Last weekend saw the celebration of ‘la matanza’ in our village. Celebration may sound like an odd term for the butchering of a pig, even to meat-eaters’ ears, but if so that says rather a lot about our privileged, pre-packaged lives and the distance we generally keep between us and the reality of the provenance of our food.
Me, I’d like to think of the matanza as a sort of porcine wake – a festive yet serious gathering of all family and community members to celebrate all that is good about the pig.
City-dwelling sons and daughters return to the family homestead to join the village in an assembly around the body, each with a task to perform. The elders of the village are invited to oversee proceedings, to ensure that all is done as it always was. (For me, seeing my 90 year old neighbour relishing this role was cause enough for celebration.)
Every last edible bit of the pig is honoured and put to use, from the ears to the trotters via everything in between. Gossip is caught up on, much cafe con leche is drunk, biscuits eaten and, of course, porky bits nibbled.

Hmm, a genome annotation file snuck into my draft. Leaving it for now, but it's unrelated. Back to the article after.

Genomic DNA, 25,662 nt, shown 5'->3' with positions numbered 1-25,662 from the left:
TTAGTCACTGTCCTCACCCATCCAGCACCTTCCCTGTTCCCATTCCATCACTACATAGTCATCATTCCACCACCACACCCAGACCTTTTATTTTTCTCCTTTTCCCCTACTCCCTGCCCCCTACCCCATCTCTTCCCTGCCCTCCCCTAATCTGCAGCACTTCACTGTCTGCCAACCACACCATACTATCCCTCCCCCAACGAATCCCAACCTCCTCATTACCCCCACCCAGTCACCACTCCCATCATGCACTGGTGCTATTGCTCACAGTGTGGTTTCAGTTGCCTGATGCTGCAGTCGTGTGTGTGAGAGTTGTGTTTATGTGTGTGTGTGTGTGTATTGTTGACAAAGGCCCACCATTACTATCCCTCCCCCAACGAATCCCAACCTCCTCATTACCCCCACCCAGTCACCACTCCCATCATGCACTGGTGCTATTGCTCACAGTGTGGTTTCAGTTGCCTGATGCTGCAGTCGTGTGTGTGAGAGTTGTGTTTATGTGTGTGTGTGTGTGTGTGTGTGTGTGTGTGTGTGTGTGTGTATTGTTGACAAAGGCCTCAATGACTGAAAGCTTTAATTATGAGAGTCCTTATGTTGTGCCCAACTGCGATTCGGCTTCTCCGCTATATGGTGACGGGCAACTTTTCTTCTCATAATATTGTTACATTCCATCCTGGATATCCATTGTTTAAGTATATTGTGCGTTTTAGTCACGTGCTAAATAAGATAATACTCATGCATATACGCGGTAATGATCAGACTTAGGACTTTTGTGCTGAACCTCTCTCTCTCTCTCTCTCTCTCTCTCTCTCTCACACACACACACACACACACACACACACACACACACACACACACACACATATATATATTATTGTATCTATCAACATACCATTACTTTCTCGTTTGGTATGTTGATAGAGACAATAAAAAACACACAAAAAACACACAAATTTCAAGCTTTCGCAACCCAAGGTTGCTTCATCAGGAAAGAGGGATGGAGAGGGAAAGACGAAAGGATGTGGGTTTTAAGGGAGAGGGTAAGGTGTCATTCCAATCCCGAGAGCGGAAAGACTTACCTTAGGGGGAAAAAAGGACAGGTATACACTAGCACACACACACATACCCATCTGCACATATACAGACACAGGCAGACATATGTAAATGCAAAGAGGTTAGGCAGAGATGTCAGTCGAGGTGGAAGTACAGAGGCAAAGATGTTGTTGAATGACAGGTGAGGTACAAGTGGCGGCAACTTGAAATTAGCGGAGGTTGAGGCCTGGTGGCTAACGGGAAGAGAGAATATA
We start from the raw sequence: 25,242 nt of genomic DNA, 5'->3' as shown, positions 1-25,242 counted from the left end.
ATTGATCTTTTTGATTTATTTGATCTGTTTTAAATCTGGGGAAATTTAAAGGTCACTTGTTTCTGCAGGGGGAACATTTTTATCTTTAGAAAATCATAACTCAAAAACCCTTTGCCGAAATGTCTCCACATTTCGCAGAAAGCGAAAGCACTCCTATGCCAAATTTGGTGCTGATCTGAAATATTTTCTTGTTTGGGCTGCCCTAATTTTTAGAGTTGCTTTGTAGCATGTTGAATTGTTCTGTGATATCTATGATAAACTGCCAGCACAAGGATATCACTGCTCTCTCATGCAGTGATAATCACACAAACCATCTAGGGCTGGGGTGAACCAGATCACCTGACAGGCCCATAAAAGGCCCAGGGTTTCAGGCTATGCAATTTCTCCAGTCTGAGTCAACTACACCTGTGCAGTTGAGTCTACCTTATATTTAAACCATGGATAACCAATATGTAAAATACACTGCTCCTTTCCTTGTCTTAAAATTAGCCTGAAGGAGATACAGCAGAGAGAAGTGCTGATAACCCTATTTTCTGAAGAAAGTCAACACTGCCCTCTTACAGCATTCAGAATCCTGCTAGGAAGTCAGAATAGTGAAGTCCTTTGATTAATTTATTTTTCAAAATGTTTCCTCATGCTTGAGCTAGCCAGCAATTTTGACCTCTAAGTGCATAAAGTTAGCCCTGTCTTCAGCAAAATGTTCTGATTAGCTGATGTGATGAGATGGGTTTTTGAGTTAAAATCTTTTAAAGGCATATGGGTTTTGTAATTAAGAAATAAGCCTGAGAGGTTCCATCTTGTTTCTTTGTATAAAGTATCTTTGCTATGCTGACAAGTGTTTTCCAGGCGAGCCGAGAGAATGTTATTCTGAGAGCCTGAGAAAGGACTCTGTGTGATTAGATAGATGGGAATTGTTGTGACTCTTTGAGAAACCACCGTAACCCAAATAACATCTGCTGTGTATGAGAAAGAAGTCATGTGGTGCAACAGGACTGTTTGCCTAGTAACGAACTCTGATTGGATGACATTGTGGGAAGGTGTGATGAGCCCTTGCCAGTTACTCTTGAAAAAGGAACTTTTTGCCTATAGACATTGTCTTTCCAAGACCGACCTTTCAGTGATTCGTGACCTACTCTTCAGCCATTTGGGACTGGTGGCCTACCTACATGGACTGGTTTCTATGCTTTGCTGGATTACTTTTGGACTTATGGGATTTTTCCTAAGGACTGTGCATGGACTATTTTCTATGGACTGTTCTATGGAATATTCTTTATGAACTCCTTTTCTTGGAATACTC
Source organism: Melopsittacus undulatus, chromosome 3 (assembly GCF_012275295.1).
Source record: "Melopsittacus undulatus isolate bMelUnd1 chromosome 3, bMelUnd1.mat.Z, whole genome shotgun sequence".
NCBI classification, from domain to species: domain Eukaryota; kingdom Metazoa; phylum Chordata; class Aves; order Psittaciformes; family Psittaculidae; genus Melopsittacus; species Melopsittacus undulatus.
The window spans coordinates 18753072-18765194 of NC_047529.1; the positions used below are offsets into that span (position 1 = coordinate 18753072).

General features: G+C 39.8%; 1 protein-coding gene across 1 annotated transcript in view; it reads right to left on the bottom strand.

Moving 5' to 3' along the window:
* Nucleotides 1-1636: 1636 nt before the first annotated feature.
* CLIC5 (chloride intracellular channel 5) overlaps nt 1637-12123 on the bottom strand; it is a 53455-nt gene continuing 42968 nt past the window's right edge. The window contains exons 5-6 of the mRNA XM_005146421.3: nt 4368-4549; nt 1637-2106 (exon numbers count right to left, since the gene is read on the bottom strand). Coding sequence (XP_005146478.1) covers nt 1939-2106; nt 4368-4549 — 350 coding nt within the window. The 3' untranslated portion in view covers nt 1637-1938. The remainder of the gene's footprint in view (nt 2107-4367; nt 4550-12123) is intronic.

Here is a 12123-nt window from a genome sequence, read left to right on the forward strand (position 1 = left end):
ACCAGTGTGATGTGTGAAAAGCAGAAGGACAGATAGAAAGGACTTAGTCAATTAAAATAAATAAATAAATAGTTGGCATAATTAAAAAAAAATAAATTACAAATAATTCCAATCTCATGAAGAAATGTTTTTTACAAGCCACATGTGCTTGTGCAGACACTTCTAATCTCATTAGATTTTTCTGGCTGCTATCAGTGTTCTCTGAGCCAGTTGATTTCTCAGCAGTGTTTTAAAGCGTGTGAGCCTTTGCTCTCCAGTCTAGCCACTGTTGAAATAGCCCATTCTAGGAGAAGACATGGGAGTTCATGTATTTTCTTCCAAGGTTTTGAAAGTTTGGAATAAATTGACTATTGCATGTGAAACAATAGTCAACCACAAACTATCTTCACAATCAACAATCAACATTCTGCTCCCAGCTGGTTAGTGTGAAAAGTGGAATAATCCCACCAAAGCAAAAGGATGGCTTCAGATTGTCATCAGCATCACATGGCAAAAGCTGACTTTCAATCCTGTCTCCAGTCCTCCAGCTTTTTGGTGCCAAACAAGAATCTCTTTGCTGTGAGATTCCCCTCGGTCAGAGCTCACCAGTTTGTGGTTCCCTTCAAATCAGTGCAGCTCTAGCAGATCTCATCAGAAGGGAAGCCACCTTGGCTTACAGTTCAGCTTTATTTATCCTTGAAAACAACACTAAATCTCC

The village dogs and cats are chased from the open barn door but lurk hopefully and are sometimes rewarded with a tossed tit-bit. The children sit on the floor playing with their (occasionally blood spattered) toys and they are rewarded with a round of sausages of their own to bring home for their dinner.
In the evening a hearty meal will be eaten and home-made cider drunk. It’s a community affair that lasts a whole weekend and unites families and entire villages.
Historically every household in rural Asturias kept a pig that they would butcher annually. Now, with the exodus that has taken place to the city (but that interestingly in these times of economic crisis seems to be going into reverse) many families do not keep a pig but yet they will buy one whole from a trusted butcher and so the tradition lives on and families continue to manufacture their year’s supply of embutidos (the collective noun for all the Spanish sausages and cured hams.)
The pictures below are of Sunday morning’s chorizo making marathon. The chorizo will be hung, along with the morcilla (Asturian black pudding with squash and paprika) in a smokeroom for 10 days.